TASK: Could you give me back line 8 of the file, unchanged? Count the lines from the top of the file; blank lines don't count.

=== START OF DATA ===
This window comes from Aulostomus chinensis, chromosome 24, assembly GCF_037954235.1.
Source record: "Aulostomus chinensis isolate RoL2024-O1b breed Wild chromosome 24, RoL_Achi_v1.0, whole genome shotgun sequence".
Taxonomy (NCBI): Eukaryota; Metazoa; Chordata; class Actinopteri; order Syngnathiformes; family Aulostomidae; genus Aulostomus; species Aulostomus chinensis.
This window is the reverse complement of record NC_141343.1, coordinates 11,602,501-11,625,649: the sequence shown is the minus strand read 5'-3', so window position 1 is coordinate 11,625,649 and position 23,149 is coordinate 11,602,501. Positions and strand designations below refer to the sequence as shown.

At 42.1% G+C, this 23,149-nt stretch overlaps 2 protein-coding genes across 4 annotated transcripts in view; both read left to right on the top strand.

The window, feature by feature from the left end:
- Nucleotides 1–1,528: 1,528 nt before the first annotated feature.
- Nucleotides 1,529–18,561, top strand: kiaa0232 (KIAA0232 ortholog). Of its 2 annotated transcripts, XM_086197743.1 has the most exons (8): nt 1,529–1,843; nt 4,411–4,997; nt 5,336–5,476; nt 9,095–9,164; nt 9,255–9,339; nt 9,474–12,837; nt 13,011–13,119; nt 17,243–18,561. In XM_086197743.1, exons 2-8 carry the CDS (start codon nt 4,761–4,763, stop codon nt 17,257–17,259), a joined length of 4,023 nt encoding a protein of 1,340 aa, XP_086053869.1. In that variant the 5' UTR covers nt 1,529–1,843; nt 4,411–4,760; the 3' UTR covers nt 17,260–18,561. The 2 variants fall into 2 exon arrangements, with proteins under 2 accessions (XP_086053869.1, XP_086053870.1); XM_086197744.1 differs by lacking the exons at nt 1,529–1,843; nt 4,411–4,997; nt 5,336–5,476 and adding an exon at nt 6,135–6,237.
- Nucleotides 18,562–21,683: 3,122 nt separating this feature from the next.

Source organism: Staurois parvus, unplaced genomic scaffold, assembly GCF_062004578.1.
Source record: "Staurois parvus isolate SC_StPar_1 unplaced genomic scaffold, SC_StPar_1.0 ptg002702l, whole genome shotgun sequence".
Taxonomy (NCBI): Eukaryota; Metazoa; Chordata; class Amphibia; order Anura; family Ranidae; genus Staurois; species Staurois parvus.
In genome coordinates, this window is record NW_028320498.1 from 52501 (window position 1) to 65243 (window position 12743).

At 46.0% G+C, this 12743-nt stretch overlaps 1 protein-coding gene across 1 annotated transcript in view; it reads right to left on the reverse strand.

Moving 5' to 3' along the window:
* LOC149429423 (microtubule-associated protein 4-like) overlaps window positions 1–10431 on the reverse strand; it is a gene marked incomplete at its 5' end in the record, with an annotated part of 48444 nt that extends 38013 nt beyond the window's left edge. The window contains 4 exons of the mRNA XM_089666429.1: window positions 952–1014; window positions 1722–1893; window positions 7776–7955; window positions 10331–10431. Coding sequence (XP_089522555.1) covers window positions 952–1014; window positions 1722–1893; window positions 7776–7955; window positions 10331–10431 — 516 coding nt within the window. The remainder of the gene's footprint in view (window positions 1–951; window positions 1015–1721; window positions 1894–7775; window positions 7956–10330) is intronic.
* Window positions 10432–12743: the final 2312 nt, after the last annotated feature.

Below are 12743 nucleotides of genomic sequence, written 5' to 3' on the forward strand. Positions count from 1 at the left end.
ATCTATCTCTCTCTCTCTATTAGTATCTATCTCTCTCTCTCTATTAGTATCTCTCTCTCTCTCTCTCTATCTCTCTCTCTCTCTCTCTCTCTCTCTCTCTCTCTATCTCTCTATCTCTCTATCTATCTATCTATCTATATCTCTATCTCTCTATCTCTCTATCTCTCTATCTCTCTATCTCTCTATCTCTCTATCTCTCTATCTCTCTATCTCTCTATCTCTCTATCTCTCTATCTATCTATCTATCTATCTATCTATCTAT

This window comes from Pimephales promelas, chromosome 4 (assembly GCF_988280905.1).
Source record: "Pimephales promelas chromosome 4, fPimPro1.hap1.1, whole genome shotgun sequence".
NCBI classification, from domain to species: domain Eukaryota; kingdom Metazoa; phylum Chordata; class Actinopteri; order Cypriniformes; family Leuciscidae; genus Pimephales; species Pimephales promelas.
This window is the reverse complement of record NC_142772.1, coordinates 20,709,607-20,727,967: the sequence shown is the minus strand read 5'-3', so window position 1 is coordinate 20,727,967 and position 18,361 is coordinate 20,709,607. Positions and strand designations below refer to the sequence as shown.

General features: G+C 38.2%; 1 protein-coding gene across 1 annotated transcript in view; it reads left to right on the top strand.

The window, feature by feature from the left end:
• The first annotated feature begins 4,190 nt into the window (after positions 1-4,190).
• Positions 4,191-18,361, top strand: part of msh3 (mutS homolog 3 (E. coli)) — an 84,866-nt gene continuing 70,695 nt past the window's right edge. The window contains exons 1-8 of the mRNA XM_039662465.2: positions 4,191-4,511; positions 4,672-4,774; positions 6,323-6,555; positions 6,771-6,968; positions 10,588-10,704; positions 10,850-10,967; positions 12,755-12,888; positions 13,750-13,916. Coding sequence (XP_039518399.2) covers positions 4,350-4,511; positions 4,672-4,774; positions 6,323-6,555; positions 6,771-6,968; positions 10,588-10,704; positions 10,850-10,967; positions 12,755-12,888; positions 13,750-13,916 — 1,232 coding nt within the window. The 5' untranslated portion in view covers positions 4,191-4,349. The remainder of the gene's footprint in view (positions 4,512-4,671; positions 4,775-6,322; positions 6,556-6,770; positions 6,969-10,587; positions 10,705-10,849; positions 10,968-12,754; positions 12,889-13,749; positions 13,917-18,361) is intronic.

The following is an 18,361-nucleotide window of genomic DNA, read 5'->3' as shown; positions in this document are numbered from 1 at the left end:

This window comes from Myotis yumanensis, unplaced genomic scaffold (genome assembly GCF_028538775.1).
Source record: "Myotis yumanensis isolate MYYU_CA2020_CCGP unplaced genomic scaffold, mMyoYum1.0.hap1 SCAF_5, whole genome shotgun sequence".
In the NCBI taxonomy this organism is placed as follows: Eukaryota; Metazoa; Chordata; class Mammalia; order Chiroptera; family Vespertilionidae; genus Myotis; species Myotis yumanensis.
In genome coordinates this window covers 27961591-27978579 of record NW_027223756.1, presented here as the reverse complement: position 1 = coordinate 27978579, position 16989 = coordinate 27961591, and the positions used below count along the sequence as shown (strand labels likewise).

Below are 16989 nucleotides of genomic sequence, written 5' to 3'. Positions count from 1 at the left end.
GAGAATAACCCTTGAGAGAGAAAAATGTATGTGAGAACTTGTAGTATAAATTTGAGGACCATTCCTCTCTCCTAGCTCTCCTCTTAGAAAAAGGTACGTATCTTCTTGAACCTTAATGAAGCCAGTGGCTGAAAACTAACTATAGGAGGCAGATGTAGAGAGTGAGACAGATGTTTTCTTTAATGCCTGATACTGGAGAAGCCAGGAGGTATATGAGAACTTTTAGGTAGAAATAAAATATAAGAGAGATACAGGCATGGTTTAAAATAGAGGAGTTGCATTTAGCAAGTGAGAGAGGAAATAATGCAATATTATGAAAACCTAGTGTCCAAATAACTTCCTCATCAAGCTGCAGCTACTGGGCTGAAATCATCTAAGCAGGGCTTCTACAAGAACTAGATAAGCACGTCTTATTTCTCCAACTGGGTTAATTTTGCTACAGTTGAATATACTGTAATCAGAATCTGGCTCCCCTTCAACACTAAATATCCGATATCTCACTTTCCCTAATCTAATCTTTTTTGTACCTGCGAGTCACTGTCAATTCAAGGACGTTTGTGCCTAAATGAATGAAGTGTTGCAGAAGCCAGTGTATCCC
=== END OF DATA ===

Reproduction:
- Nucleotides 1,529–18,561, top strand: kiaa0232 (KIAA0232 ortholog). Of its 2 annotated transcripts, XM_086197743.1 has the most exons (8): nt 1,529–1,843; nt 4,411–4,997; nt 5,336–5,476; nt 9,095–9,164; nt 9,255–9,339; nt 9,474–12,837; nt 13,011–13,119; nt 17,243–18,561. In XM_086197743.1, exons 2-8 carry the CDS (start codon nt 4,761–4,763, stop codon nt 17,257–17,259), a joined length of 4,023 nt encoding a protein of 1,340 aa, XP_086053869.1. In that variant the 5' UTR covers nt 1,529–1,843; nt 4,411–4,760; the 3' UTR covers nt 17,260–18,561. The 2 variants fall into 2 exon arrangements, with proteins under 2 accessions (XP_086053869.1, XP_086053870.1); XM_086197744.1 differs by lacking the exons at nt 1,529–1,843; nt 4,411–4,997; nt 5,336–5,476 and adding an exon at nt 6,135–6,237.